4. Mr. Levin says that the BMV engaged in misconduct--that the BMV (or, rather, someone in the BMV) knew Indiana motorists were being overcharged fees but did nothing to correct the situation. Such misconduct, whether engaged in by one individual or by a group, is called theft (defined as knowingly or intentionally exerting unauthorized control over the property of another person with the intent to deprive the other person of the property's value or use). Theft is a crime in Indiana (as it still is in most of the civilized world). One wonders, then, why there have been no criminal prosecutions of BMV officials for this theft? Government misconduct doesn't occur in a vacuum. An individual who works for or oversees a government agency is responsible for the misconduct. In this instance, somebody (or somebodies) with the BMV, at some time, knew Indiana motorists were being overcharged. What's more, this person (or these people), even after having the error of their ways pointed out to them, did nothing to fix the problem. Instead, the overcharges continued. Thus, the taxpayers of Indiana are also on the hook for the millions of dollars in attorneys fees (for both sides; the BMV didn't see fit to avail itself of the services of a lawyer employed by the state government) that had to be spent in order to finally convince the BMV that stealing money from Indiana motorists was a bad thing. Given that the BMV official(s) responsible for this crime continued their misconduct, covered it up, and never did anything until the agency reached an agreeable settlement, it seems the statute of limitations for prosecuting these folks has not yet run. I hope our Attorney General is paying attention to this fiasco and is seriously considering prosecution. Indiana, the state that works . . . for thieves.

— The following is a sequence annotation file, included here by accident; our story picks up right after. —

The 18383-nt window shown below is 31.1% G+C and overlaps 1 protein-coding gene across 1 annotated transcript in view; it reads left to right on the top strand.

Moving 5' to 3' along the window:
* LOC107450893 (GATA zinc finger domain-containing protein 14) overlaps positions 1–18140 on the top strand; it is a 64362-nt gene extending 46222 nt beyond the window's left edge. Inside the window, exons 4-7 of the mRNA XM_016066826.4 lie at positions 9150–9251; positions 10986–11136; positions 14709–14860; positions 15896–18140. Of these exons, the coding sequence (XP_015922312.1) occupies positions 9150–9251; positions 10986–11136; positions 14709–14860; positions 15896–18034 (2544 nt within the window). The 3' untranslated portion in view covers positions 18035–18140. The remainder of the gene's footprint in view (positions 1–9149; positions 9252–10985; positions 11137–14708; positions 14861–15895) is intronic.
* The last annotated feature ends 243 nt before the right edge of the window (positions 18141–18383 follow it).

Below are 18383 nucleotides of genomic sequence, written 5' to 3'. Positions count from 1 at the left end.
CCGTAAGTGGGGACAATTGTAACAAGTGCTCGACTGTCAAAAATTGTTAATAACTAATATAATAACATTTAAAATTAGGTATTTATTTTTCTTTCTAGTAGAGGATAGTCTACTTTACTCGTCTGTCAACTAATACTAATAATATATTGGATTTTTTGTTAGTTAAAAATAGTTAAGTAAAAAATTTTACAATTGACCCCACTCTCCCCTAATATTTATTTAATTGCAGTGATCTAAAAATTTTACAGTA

5. I'm glad that attorney Carl Hayes, who represented the BMV in this case, is able to say that his client "is pleased to have resolved the issue". Everyone makes mistakes, even bureaucratic behemoths like Indiana's BMV. So to some extent we need to be forgiving of such mistakes. But when those mistakes are going to cost Indiana taxpayers millions of dollars to rectify (because neither plaintiff's counsel nor Mr. Hayes gave freely of their services, and the BMV, being a state-funded agency, relies on taxpayer dollars to pay these attorneys their fees), the agency doesn't have a right to feel "pleased to have resolved the issue". One is left wondering why the BMV feels so pleased with this resolution? The magnitude of the agency's overcharges might suggest to some that, perhaps, these errors were more than mere oversight. Could this be why the agency is so "pleased" with this resolution? Will Indiana motorists ever be assured that the culture of incompetence (if not worse) that the BMV seems to have fostered is no longer the status quo? Or will even more "overcharges" and lawsuits result? It's fairly obvious who is really "pleased to have resolved the issue", and it's not Indiana's taxpayers who are on the hook for the legal fees generated in these cases.